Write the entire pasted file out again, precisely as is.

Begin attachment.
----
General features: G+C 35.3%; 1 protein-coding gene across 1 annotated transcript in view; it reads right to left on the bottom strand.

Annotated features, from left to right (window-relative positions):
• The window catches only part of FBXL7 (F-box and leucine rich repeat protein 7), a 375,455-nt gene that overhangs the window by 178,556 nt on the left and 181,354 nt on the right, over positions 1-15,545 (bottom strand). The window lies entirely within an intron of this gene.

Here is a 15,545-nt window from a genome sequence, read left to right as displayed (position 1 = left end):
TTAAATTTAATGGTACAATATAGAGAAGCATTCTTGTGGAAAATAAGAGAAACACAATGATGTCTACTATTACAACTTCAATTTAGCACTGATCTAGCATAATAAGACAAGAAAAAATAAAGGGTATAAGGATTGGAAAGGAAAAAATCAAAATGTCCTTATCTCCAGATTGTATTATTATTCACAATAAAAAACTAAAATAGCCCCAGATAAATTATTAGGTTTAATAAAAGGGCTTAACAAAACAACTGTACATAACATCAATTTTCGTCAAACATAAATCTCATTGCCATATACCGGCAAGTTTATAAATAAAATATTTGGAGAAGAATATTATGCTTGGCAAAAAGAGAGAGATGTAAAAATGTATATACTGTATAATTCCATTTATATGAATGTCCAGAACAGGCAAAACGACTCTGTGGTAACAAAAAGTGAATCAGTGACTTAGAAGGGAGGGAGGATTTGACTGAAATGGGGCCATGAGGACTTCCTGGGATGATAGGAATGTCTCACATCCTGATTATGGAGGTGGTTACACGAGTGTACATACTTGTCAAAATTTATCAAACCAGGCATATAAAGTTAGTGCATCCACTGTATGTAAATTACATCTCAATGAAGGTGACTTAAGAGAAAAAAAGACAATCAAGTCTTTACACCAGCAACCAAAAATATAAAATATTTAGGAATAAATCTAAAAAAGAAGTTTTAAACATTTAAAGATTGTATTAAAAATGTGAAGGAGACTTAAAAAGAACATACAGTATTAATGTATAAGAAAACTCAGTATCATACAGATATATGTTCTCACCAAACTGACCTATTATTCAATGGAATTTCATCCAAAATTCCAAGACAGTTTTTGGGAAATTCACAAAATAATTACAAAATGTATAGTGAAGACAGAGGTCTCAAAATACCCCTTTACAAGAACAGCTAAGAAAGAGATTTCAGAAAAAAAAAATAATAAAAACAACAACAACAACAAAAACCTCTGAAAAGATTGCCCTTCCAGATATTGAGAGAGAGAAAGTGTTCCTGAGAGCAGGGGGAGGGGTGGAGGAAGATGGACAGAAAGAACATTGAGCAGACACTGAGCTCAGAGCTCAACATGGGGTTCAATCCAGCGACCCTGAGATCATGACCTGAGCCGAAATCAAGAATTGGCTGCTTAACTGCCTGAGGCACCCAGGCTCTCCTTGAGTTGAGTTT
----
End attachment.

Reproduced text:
General features: G+C 35.3%; 1 protein-coding gene across 1 annotated transcript in view; it reads right to left on the bottom strand.

Annotated features, from left to right (window-relative positions):
• The window catches only part of FBXL7 (F-box and leucine rich repeat protein 7), a 375,455-nt gene that overhangs the window by 178,556 nt on the left and 181,354 nt on the right, over positions 1-15,545 (bottom strand). The window lies entirely within an intron of this gene.

Here is a 15,545-nt window from a genome sequence, read left to right as displayed (position 1 = left end):
TTAAATTTAATGGTACAATATAGAGAAGCATTCTTGTGGAAAATAAGAGAAACACAATGATGTCTACTATTACAACTTCAATTTAGCACTGATCTAGCATAATAAGACAAGAAAAAATAAAGGGTATAAGGATTGGAAAGGAAAAAATCAAAATGTCCTTATCTCCAGATTGTATTATTATTCACAATAAAAAACTAAAATAGCCCCAGATAAATTATTAGGTTTAATAAAAGGGCTTAACAAAACAACTGTACATAACATCAATTTTCGTCAAACATAAATCTCATTGCCATATACCGGCAAGTTTATAAATAAAATATTTGGAGAAGAATATTATGCTTGGCAAAAAGAGAGAGATGTAAAAATGTATATACTGTATAATTCCATTTATATGAATGTCCAGAACAGGCAAAACGACTCTGTGGTAACAAAAAGTGAATCAGTGACTTAGAAGGGAGGGAGGATTTGACTGAAATGGGGCCATGAGGACTTCCTGGGATGATAGGAATGTCTCACATCCTGATTATGGAGGTGGTTACACGAGTGTACATACTTGTCAAAATTTATCAAACCAGGCATATAAAGTTAGTGCATCCACTGTATGTAAATTACATCTCAATGAAGGTGACTTAAGAGAAAAAAAGACAATCAAGTCTTTACACCAGCAACCAAAAATATAAAATATTTAGGAATAAATCTAAAAAAGAAGTTTTAAACATTTAAAGATTGTATTAAAAATGTGAAGGAGACTTAAAAAGAACATACAGTATTAATGTATAAGAAAACTCAGTATCATACAGATATATGTTCTCACCAAACTGACCTATTATTCAATGGAATTTCATCCAAAATTCCAAGACAGTTTTTGGGAAATTCACAAAATAATTACAAAATGTATAGTGAAGACAGAGGTCTCAAAATACCCCTTTACAAGAACAGCTAAGAAAGAGATTTCAGAAAAAAAAAATAATAAAAACAACAACAACAACAAAAACCTCTGAAAAGATTGCCCTTCCAGATATTGAGAGAGAGAAAGTGTTCCTGAGAGCAGGGGGAGGGGTGGAGGAAGATGGACAGAAAGAACATTGAGCAGACACTGAGCTCAGAGCTCAACATGGGGTTCAATCCAGCGACCCTGAGATCATGACCTGAGCCGAAATCAAGAATTGGCTGCTTAACTGCCTGAGGCACCCAGGCTCTCCTTGAGTTGAGTTT